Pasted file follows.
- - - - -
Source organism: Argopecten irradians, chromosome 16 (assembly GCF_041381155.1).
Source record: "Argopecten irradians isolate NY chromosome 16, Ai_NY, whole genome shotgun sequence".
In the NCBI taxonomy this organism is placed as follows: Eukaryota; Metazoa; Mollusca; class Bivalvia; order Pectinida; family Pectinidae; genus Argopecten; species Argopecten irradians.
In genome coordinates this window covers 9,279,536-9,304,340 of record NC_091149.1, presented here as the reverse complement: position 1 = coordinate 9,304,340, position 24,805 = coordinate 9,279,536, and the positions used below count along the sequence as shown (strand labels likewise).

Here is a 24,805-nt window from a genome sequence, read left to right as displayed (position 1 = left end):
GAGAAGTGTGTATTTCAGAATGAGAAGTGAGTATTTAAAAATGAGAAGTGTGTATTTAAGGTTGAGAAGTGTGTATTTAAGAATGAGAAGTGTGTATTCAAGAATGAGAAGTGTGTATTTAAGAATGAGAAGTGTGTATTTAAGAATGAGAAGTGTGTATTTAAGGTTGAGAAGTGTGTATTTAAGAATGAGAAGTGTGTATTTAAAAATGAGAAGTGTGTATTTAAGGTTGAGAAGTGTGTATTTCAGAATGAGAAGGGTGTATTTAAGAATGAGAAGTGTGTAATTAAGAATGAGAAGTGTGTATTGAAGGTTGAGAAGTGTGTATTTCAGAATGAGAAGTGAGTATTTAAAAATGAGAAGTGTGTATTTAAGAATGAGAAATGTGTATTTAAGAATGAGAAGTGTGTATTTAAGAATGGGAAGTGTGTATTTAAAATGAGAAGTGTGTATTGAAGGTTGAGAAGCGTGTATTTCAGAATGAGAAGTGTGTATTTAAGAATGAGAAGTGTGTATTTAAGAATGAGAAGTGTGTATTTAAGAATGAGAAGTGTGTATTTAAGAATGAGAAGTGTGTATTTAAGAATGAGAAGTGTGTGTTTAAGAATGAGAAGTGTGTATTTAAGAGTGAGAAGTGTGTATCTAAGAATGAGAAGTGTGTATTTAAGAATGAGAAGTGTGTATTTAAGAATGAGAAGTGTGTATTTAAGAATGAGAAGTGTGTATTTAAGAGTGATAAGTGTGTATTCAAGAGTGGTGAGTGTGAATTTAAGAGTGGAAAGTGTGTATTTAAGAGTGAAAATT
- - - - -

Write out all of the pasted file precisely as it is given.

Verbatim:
Source organism: Argopecten irradians, chromosome 16 (assembly GCF_041381155.1).
Source record: "Argopecten irradians isolate NY chromosome 16, Ai_NY, whole genome shotgun sequence".
In the NCBI taxonomy this organism is placed as follows: Eukaryota; Metazoa; Mollusca; class Bivalvia; order Pectinida; family Pectinidae; genus Argopecten; species Argopecten irradians.
In genome coordinates this window covers 9,279,536-9,304,340 of record NC_091149.1, presented here as the reverse complement: position 1 = coordinate 9,304,340, position 24,805 = coordinate 9,279,536, and the positions used below count along the sequence as shown (strand labels likewise).

Here is a 24,805-nt window from a genome sequence, read left to right as displayed (position 1 = left end):
GAGAAGTGTGTATTTCAGAATGAGAAGTGAGTATTTAAAAATGAGAAGTGTGTATTTAAGGTTGAGAAGTGTGTATTTAAGAATGAGAAGTGTGTATTCAAGAATGAGAAGTGTGTATTTAAGAATGAGAAGTGTGTATTTAAGAATGAGAAGTGTGTATTTAAGGTTGAGAAGTGTGTATTTAAGAATGAGAAGTGTGTATTTAAAAATGAGAAGTGTGTATTTAAGGTTGAGAAGTGTGTATTTCAGAATGAGAAGGGTGTATTTAAGAATGAGAAGTGTGTAATTAAGAATGAGAAGTGTGTATTGAAGGTTGAGAAGTGTGTATTTCAGAATGAGAAGTGAGTATTTAAAAATGAGAAGTGTGTATTTAAGAATGAGAAATGTGTATTTAAGAATGAGAAGTGTGTATTTAAGAATGGGAAGTGTGTATTTAAAATGAGAAGTGTGTATTGAAGGTTGAGAAGCGTGTATTTCAGAATGAGAAGTGTGTATTTAAGAATGAGAAGTGTGTATTTAAGAATGAGAAGTGTGTATTTAAGAATGAGAAGTGTGTATTTAAGAATGAGAAGTGTGTATTTAAGAATGAGAAGTGTGTGTTTAAGAATGAGAAGTGTGTATTTAAGAGTGAGAAGTGTGTATCTAAGAATGAGAAGTGTGTATTTAAGAATGAGAAGTGTGTATTTAAGAATGAGAAGTGTGTATTTAAGAATGAGAAGTGTGTATTTAAGAGTGATAAGTGTGTATTCAAGAGTGGTGAGTGTGAATTTAAGAGTGGAAAGTGTGTATTTAAGAGTGAAAATT